I was almost forty years old the first time someone prayed aloud on my behalf.
Until then my prayers were neither personal nor powerful. Maybe you’ve experienced frustration and weakness in your prayer life too. You don’t sense any answers, you don’t grow in faith, and soon you just give up.
My breakthrough came over a restaurant lunch with a friend from church. My friend was on staff at my church and responsible for the spiritual growth of hundreds of families. She agreed to meet to discuss a parenting challenge that had me feeling inadequate and desperate for answers. Already once divorced, I feared our marriage was collapsing under stepfamily issues. My heart was breaking because I knew the love we all needed was there, but we just couldn’t seem to operate as if that were true.
She listened patiently as I laid out my concerns and then, without a moment of sympathy or advice, she reached across the table for my hand. Bowing her head, she said, “Let’s pray.”
A fleeting moment of hesitation and embarassment faded as I listened to her confident presentations of my problems to our good God. She stated the needs without the labeling and blaming that I had engaged in as I had outlined our issues. She thanked Him for listening and promised to be faithful to give Him glory as we watched Him work in the troubling situation.
Then she said, “Amen,” gave my hand a squeeze and returned to our conversation.
I thought prayer was formal, private, and reserved for church or special occassions.
You mean, I can just pray any time, any place for any need?
The truth is that I had been clueless in prayer. Her modest example taught me how to pray. My faith was encouraged and took root. And God has returned to answer that prayer for our family in countless ways through the years–our twenty-first anniversary is coming up in April, Lord willing.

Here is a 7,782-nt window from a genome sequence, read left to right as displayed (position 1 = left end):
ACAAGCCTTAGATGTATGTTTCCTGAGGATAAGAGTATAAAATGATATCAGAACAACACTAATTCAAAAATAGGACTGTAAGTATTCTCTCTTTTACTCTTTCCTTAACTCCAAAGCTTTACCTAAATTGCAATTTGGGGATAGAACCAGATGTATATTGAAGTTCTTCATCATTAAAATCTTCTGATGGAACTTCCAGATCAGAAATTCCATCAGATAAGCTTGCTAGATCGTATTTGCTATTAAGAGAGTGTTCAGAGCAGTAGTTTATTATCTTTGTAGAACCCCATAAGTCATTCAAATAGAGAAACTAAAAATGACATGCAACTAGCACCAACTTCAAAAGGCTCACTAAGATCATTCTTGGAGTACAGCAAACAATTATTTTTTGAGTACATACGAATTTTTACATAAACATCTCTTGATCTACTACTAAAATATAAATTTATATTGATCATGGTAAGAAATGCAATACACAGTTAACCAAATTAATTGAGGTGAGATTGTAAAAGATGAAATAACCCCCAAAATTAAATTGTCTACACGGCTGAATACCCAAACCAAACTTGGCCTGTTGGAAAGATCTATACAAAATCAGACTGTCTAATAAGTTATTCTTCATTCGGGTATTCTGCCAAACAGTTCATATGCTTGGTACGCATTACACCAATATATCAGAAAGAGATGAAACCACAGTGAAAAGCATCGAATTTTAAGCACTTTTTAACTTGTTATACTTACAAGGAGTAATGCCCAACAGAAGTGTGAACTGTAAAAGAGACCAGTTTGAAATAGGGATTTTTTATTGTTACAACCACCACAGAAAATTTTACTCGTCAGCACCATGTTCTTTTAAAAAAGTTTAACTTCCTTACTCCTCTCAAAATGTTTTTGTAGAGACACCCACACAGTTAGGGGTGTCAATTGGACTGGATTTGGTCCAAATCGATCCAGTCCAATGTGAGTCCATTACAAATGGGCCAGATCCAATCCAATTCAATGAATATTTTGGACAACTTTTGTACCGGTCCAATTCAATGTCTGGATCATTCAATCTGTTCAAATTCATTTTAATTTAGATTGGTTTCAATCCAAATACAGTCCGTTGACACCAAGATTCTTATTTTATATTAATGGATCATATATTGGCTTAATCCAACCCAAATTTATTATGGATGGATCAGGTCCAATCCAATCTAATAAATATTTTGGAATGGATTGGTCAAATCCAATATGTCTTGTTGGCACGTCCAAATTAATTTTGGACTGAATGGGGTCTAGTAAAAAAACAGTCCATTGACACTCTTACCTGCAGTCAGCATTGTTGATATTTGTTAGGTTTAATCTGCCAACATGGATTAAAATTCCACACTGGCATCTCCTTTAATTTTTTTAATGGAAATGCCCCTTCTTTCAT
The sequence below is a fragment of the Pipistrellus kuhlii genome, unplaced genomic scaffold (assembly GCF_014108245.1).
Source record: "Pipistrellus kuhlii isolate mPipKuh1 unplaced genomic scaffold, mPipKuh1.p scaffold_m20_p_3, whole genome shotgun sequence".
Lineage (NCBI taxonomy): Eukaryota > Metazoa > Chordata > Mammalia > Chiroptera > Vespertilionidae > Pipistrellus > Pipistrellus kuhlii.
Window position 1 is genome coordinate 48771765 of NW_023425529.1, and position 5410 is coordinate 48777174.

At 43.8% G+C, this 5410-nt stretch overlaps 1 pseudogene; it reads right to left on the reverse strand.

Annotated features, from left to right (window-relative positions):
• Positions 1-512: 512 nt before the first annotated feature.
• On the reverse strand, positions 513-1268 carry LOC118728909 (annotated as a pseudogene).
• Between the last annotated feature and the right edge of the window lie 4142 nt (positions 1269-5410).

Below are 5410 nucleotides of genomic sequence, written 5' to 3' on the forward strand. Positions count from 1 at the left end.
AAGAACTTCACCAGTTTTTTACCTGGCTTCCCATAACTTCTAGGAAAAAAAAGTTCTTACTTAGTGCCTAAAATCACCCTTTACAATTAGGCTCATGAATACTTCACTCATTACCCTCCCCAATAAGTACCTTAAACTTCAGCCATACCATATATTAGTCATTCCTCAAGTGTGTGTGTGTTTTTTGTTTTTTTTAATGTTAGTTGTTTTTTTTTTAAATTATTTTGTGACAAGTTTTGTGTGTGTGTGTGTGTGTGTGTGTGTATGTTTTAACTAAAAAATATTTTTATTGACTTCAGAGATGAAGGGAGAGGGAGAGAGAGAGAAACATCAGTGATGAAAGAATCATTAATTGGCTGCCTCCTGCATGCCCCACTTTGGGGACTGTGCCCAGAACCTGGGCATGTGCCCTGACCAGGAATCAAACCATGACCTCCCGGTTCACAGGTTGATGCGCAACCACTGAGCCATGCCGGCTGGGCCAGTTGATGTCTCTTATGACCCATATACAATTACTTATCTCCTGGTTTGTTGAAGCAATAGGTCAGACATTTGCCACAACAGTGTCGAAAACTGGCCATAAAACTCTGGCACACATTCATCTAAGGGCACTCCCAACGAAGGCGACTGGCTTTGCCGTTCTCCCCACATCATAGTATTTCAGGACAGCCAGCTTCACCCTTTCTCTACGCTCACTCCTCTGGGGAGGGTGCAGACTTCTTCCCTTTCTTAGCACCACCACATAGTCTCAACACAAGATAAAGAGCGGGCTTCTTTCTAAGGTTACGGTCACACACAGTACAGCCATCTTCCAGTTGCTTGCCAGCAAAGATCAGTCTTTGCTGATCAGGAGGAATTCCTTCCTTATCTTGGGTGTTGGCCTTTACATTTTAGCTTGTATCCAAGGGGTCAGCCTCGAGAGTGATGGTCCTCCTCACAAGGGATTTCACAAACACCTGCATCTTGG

The key was praying with a friend, and one who was committed to seeking solutions to all of life’s problems from the Lord.
Since that time I have learned to seek out a prayer partner as a way to keep the faith. At some points the friend has had much greater faith and knowledge of Scripture. At other times I may have been the more mature. But God has honored all of it. If you want to begin a prayer partnership ask God to help you identify whom you should approach. Then, as you grow together, here are some helpful suggestions:
Choose a time each week, enter the appointment into your agenda, and honor it as you would any other important meeting. It’s great if you can find a meeting place and get together, but phone calls work just as well if your time is limited. I find an hour is about right for each to express our needs and the prayers to be offered up.
Edit your thoughts and concerns so that your interaction is a more sacred and focused experience. If there is an ongoing need, commit to make that the central topic of your prayers. If things are going well, offer up a prayer of joy and thanksgiving and devote more time to your partner’s needs. Sometimes knowing that prayer time is a day away allows me to put a problem on hold. You’d be amazed how often such problems shrink. Read the Word so you can impart it during your prayers.
The greatest gift my praying friend gave me in the restaurant that day was her clear and evident faith that God was ready, willing, and able to help me even if we had no idea how. There are people all around you who need that kind of faith to face their problems each day. Praying a prayer partner’s needs will help you grow beyond yourself and exercise faith that will bear more and more fruit for God and for his purposes and plans.
Praying with others has been one of the greatest building blocks of my faith journey. I’m sure I would not have made the progress I have without it, without them. It may take time for you to identify a partner, but don’t let that stop you from making praying with your friends your first resort when they come to you in need of wisdom and support.
Through prayer you can lead them and love them just like Jesus did. And who doesn’t need a friend like that?